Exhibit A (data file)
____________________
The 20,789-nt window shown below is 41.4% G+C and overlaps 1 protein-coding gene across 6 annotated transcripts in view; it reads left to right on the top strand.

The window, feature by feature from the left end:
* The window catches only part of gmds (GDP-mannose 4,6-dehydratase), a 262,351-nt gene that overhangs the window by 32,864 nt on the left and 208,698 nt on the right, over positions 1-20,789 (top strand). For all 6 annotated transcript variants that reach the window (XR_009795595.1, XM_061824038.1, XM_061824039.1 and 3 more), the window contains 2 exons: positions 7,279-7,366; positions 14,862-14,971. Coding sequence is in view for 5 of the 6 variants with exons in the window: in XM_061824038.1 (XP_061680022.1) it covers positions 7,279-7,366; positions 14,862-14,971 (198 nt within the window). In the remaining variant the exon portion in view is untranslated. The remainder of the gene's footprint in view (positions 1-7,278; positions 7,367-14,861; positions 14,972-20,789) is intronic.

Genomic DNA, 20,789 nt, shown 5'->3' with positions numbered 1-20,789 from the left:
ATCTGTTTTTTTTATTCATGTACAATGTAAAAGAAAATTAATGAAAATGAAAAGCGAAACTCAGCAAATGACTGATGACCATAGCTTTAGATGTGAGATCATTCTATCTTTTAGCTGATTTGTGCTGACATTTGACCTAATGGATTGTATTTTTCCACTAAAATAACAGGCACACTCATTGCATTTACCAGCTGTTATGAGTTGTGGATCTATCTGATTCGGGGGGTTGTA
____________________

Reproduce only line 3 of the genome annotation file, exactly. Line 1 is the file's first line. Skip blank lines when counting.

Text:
* The window catches only part of gmds (GDP-mannose 4,6-dehydratase), a 262,351-nt gene that overhangs the window by 32,864 nt on the left and 208,698 nt on the right, over positions 1-20,789 (top strand). For all 6 annotated transcript variants that reach the window (XR_009795595.1, XM_061824038.1, XM_061824039.1 and 3 more), the window contains 2 exons: positions 7,279-7,366; positions 14,862-14,971. Coding sequence is in view for 5 of the 6 variants with exons in the window: in XM_061824038.1 (XP_061680022.1) it covers positions 7,279-7,366; positions 14,862-14,971 (198 nt within the window). In the remaining variant the exon portion in view is untranslated. The remainder of the gene's footprint in view (positions 1-7,278; positions 7,367-14,861; positions 14,972-20,789) is intronic.